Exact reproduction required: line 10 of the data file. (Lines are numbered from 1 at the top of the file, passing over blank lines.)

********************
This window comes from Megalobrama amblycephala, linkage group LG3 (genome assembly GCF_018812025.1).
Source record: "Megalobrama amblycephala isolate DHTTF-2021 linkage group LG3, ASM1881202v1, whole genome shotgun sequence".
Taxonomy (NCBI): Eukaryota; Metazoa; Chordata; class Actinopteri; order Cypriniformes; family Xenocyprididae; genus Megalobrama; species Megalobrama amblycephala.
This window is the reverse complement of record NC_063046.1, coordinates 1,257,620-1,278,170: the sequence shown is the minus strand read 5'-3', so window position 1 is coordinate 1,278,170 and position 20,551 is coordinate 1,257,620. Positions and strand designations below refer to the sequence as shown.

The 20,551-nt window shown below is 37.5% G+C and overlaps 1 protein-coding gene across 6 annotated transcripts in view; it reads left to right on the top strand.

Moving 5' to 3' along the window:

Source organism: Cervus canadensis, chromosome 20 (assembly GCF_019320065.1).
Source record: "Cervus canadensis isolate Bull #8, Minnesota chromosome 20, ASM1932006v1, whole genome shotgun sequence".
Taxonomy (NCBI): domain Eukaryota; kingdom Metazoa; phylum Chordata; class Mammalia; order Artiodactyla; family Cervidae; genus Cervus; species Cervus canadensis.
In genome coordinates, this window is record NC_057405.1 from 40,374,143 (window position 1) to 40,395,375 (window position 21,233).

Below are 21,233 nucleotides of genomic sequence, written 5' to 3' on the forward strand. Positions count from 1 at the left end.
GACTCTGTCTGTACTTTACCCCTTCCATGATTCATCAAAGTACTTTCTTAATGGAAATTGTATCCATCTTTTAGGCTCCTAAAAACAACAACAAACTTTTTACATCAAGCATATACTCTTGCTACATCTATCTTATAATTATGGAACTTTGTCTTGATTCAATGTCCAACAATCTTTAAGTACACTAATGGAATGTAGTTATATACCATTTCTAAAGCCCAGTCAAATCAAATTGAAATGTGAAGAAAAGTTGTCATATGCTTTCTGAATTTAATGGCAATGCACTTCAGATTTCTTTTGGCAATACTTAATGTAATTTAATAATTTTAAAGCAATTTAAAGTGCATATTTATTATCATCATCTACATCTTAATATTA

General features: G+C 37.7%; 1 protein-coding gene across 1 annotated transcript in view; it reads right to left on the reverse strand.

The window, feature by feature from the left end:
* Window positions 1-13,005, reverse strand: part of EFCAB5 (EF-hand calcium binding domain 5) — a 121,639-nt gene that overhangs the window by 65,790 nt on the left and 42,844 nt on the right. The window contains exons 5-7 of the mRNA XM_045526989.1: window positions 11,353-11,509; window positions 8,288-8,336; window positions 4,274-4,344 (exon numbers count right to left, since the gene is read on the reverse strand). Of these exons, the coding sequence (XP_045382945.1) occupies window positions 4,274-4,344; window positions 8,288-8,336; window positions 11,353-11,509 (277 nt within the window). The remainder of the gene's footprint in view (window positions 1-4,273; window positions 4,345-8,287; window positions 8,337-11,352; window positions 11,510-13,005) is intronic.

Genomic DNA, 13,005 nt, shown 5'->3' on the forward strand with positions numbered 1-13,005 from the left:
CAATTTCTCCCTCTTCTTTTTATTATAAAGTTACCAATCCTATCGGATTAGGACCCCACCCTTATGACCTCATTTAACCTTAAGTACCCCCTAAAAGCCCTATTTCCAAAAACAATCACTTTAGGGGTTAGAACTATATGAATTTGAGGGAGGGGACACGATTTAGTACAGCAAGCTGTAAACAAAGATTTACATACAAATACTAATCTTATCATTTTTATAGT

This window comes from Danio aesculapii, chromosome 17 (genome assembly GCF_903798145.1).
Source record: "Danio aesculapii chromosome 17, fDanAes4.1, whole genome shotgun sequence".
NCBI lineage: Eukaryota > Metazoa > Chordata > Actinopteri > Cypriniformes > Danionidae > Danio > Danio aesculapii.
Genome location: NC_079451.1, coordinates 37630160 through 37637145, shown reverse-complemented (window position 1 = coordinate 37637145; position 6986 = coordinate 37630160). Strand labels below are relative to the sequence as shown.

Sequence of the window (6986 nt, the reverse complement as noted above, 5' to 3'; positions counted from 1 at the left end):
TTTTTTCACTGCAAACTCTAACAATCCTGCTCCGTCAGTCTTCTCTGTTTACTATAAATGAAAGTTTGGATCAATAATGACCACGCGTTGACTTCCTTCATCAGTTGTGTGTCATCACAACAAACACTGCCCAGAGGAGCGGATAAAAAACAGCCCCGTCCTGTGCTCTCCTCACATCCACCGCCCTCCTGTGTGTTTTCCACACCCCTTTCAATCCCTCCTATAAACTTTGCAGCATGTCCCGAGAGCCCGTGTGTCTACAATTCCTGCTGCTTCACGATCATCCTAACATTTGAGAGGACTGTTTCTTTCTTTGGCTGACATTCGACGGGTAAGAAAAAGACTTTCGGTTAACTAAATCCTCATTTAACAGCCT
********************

In genome coordinates, this window is record NC_057405.1 from 40,374,143 (window position 1) to 40,395,375 (window position 21,233).